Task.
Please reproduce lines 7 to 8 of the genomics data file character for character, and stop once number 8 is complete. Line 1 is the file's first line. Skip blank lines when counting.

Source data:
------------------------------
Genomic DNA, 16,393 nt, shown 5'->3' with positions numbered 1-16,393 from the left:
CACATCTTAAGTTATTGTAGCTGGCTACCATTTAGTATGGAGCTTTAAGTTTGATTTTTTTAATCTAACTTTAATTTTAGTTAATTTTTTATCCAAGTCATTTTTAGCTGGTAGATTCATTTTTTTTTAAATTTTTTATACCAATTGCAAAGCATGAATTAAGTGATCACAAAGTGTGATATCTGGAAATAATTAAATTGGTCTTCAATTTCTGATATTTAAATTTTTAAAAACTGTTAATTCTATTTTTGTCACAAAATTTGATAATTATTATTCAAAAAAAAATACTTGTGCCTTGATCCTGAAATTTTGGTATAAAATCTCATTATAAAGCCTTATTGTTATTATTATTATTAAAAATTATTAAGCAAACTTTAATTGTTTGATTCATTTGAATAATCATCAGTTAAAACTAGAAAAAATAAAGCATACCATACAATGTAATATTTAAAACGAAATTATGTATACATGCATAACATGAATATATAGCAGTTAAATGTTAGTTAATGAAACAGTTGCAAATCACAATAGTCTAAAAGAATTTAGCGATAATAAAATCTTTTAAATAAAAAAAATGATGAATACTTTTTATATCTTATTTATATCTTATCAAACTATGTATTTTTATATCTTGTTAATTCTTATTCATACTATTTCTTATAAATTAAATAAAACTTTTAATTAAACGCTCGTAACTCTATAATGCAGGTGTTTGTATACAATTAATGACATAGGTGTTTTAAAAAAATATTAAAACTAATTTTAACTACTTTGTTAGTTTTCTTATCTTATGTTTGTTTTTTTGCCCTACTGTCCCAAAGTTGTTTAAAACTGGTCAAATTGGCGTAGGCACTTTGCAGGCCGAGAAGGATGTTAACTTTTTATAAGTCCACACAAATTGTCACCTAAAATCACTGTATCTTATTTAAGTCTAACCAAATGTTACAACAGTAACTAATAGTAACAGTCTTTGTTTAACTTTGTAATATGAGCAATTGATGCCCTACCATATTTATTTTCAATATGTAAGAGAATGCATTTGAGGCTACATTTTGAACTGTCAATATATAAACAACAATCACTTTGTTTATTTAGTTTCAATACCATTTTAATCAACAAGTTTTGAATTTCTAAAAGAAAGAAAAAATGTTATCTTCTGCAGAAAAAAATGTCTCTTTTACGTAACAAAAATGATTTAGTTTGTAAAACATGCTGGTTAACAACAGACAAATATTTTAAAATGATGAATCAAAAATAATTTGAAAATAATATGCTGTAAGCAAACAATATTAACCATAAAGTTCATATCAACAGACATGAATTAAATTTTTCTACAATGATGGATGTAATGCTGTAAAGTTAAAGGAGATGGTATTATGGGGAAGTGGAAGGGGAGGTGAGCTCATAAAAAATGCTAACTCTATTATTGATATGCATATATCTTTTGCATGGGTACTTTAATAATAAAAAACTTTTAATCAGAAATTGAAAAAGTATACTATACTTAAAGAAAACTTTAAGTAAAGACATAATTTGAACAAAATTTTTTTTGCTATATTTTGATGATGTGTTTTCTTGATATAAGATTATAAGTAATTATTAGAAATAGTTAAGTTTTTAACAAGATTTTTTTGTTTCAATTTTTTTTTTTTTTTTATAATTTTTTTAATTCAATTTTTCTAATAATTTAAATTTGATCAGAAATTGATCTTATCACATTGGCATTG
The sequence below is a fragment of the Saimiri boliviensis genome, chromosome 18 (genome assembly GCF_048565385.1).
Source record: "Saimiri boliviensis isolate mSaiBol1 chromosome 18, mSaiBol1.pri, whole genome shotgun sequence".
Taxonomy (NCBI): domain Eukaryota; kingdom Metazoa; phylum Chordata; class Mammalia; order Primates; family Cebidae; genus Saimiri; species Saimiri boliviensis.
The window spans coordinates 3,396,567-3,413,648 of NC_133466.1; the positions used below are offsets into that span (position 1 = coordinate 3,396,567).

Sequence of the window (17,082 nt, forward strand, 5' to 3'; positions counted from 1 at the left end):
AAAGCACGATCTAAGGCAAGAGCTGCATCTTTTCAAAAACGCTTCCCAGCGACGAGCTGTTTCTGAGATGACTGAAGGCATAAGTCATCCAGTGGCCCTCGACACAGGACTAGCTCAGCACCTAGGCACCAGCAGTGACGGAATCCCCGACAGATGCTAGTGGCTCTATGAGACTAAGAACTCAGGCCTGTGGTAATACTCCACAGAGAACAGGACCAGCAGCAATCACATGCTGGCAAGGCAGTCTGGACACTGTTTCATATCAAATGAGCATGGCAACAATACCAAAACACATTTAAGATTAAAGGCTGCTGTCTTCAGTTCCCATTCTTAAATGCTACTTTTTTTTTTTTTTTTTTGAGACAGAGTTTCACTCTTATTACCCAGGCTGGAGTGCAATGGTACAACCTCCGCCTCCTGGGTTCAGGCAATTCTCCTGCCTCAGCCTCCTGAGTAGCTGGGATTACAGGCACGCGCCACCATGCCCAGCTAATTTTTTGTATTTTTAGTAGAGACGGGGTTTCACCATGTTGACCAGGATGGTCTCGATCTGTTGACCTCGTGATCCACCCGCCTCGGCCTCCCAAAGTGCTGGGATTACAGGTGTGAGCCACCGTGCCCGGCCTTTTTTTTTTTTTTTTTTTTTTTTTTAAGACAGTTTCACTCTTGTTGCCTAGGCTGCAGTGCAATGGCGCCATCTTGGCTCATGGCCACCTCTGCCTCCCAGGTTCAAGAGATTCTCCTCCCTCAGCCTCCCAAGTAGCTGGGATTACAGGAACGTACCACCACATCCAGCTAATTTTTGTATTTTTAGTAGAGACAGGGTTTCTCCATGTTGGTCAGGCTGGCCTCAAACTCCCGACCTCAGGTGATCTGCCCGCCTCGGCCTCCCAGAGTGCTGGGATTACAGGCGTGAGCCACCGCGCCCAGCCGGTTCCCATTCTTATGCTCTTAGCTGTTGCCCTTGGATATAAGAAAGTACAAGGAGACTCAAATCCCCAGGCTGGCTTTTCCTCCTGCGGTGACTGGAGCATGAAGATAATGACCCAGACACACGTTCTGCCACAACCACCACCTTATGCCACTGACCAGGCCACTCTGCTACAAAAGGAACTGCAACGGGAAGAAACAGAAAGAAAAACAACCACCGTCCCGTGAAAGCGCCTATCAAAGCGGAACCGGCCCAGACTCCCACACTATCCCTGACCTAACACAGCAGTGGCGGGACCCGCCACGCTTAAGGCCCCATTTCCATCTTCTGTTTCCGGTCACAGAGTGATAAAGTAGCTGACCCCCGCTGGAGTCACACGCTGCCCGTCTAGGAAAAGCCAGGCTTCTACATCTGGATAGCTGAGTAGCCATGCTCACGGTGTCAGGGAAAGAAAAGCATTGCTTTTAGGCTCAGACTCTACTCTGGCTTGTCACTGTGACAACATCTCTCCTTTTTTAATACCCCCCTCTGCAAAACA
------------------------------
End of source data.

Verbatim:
Sequence of the window (17,082 nt, forward strand, 5' to 3'; positions counted from 1 at the left end):
AAAGCACGATCTAAGGCAAGAGCTGCATCTTTTCAAAAACGCTTCCCAGCGACGAGCTGTTTCTGAGATGACTGAAGGCATAAGTCATCCAGTGGCCCTCGACACAGGACTAGCTCAGCACCTAGGCACCAGCAGTGACGGAATCCCCGACAGATGCTAGTGGCTCTATGAGACTAAGAACTCAGGCCTGTGGTAATACTCCACAGAGAACAGGACCAGCAGCAATCACATGCTGGCAAGGCAGTCTGGACACTGTTTCATATCAAATGAGCATGGCAACAATACCAAAACACATTTAAGATTAAAGGCTGCTGTCTTCAGTTCCCATTCTTAAATGCTACTTTTTTTTTTTTTTTTTTGAGACAGAGTTTCACTCTTATTACCCAGGCTGGAGTGCAATGGTACAACCTCCGCCTCCTGGGTTCAGGCAATTCTCCTGCCTCAGCCTCCTGAGTAGCTGGGATTACAGGCACGCGCCACCATGCCCAGCTAATTTTTTGTATTTTTAGTAGAGACGGGGTTTCACCATGTTGACCAGGATGGTCTCGATCTGTTGACCTCGTGATCCACCCGCCTCGGCCTCCCAAAGTGCTGGGATTACAGGTGTGAGCCACCGTGCCCGGCCTTTTTTTTTTTTTTTTTTTTTTTTTTAAGACAGTTTCACTCTTGTTGCCTAGGCTGCAGTGCAATGGCGCCATCTTGGCTCATGGCCACCTCTGCCTCCCAGGTTCAAGAGATTCTCCTCCCTCAGCCTCCCAAGTAGCTGGGATTACAGGAACGTACCACCACATCCAGCTAATTTTTGTATTTTTAGTAGAGACAGGGTTTCTCCATGTTGGTCAGGCTGGCCTCAAACTCCCGACCTCAGGTGATCTGCCCGCCTCGGCCTCCCAGAGTGCTGGGATTACAGGCGTGAGCCACCGCGCCCAGCCGGTTCCCATTCTTATGCTCTTAGCTGTTGCCCTTGGATATAAGAAAGTACAAGGAGACTCAAATCCCCAGGCTGGCTTTTCCTCCTGCGGTGACTGGAGCATGAAGATAATGACCCAGACACACGTTCTGCCACAACCACCACCTTATGCCACTGACCAGGCCACTCTGCTACAAAAGGAACTGCAACGGGAAGAAACAGAAAGAAAAACAACCACCGTCCCGTGAAAGCGCCTATCAAAGCGGAACCGGCCCAGACTCCCACACTATCCCTGACCTAACACAGCAGTGGCGGGACCCGCCACGCTTAAGGCCCCATTTCCATCTTCTGTTTCCGGTCACAGAGTGATAAAGTAGCTGACCCCCGCTGGAGTCACACGCTGCCCGTCTAGGAAAAGCCAGGCTTCTACATCTGGATAGCTGAGTAGCCATGCTCACGGTGTCAGGGAAAGAAAAGCATTGCTTTTAGGCTCAGACTCTACTCTGGCTTGTCACTGTGACAACATCTCTCCTTTTTTAATACCCCCCTCTGCAAAACA